Sunday 26 February 2017

Seven in 10 burglars struck again after release from jail

Shane Phelan

Shane Phelan

Overall, most offenders committed crimes in a different category to the one they had initially been jailed for, with just one in five convicted of the same type of crime a second time. Stock Image
Overall, most offenders committed crimes in a different category to the one they had initially been jailed for, with just one in five convicted of the same type of crime a second time. Stock Image

Almost half of offenders released from prison in 2010 went on to commit further crimes in the next three years, new data shows.

The issue of repeat offending was most acute among those imprisoned for burglary.

Almost seven out of every 10 burglars released that year committed a further criminal offence after their release.

Overall, most offenders committed crimes in a different category to the one they had initially been jailed for, with just one in five convicted of the same type of crime a second time.

But criminals jailed for robbery, burglary or theft offences were much more likely to commit further crimes in the same categories, the figures showed.

Of 756 robbers, burglars and thieves released in 2010, 342 committed one or other of those offences again within three years of being set free.

The data, compiled by the Central Statistics Office (CSO), was published just over a month after Justice Minister Frances Fitzgerald announced plans to cut down on recidivism by offering education and employment programmes to repeat offenders.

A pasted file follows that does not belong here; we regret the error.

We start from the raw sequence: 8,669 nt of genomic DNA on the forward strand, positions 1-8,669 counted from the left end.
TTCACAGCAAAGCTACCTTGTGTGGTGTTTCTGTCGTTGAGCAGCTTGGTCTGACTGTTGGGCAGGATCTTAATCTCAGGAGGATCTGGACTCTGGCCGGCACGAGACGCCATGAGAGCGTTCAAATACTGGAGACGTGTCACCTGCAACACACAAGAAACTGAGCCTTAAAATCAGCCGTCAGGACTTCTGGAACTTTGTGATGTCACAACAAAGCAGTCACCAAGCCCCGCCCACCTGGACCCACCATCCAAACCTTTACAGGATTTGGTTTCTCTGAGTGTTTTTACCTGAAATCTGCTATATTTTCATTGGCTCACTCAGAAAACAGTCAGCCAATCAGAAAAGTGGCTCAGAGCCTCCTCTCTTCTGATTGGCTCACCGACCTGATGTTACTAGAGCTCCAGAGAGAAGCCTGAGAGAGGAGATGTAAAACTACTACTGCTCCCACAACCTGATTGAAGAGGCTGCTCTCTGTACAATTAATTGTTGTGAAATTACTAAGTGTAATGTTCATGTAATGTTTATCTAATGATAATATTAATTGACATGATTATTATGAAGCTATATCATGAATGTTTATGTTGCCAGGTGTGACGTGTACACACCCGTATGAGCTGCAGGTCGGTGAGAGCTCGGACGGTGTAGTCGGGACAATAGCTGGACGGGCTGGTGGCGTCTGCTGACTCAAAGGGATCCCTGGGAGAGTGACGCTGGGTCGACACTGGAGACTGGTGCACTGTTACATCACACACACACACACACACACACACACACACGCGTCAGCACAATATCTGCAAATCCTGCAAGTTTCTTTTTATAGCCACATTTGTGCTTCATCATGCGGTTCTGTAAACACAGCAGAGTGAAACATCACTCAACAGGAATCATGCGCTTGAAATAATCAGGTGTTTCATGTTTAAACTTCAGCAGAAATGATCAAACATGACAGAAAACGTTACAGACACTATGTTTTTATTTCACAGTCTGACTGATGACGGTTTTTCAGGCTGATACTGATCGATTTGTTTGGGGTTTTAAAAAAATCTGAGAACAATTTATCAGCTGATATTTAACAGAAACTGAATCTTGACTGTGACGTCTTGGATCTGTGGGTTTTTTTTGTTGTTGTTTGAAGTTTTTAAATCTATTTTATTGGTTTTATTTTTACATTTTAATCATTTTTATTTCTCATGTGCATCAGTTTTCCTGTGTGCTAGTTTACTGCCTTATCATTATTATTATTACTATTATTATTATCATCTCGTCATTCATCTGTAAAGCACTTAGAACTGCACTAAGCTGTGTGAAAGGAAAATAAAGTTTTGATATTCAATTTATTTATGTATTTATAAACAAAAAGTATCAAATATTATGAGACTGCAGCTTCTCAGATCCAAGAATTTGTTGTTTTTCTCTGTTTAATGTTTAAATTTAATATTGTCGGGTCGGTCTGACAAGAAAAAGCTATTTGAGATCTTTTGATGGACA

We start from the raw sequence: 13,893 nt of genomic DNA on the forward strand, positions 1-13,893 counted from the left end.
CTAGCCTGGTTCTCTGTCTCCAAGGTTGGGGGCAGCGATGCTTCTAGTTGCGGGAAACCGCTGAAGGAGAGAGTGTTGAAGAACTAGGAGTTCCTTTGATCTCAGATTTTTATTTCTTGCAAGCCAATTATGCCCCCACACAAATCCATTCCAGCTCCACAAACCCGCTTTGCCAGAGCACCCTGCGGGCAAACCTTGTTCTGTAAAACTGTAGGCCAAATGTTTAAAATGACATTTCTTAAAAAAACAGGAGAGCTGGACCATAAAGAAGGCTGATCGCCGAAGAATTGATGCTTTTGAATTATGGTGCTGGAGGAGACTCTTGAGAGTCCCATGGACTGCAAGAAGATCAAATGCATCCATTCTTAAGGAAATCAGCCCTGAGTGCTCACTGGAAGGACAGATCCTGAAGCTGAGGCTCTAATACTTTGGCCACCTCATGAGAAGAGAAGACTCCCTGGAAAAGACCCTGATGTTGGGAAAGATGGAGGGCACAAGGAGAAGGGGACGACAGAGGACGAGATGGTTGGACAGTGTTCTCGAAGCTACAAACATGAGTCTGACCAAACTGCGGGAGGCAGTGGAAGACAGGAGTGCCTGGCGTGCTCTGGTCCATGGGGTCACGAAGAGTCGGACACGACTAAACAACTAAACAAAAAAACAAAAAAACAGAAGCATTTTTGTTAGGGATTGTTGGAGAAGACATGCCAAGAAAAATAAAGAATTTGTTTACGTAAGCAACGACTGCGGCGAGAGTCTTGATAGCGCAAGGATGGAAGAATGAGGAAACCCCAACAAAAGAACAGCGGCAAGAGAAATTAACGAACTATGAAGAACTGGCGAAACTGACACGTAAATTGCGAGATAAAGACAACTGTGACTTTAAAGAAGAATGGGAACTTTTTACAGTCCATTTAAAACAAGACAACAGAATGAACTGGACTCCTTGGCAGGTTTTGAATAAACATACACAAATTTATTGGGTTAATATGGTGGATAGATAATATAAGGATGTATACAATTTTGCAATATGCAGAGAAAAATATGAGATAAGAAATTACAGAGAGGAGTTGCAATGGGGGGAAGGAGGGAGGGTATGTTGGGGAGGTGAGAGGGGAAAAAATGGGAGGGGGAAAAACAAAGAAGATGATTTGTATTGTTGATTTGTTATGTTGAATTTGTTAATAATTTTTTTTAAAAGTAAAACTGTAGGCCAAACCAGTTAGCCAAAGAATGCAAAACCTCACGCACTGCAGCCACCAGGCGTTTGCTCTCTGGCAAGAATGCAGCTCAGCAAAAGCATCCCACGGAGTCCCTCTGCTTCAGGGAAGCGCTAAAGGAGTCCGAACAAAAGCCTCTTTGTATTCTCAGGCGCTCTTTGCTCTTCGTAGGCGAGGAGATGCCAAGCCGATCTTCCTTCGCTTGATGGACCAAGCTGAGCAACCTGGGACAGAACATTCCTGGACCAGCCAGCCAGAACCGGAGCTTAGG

The scale of the recidivism problem is laid bare by the CSO figures, which matched prisoners released in 2010 to crime incident and court outcomes up to the end of 2015.

The CSO found 45pc of the 9,339 prisoners released in 2010 reoffended within three years.

This is slightly down on figures for those released in 2009.

Men were more likely to reoffend than women, the data showed.

Young offenders were twice as likely to reoffend compared to older criminals.

The highest rate of recidivism was among prisoners whose initial jail sentences were for robbery, extortion, burglary or theft.

Of the 4,208 people who were found to have reoffended, 60pc did so within six months of their official release date.

An additional 16pc reoffended within a year.

The time taken to reoffend was shorter among younger offenders.

In the under-21 age category, the reoffending rate was almost 50pc.

Of those who did reoffend, 94pc had done so within a year.

The CSO also examined rates of reoffending among people given probation or community service orders in 2010.

It found almost 38pc of the 3,860 people given such orders that year went on to reoffend.

Almost half of those who reoffended did so within a year.

Of the 1,446 reoffenders from the 2010 cohort, 639, or 44pc, committed a subsequent public order or social code offence.

A further 227, or just under 16pc, committed theft or a related offence.

Under a plan announced by Ms Fitzgerald in September, the most prolific criminals are to be targeted in a joint approach by An Garda Síochána, the Prison Service and the Probation Service.

The Tánaiste said that while she believed prison was "the right place for serious and serial offenders", it made sense to target identified prolific offenders with joint agency initiatives "to address criminal behaviour and the harm it does" and "break the cycle of offending".

Irish Independent

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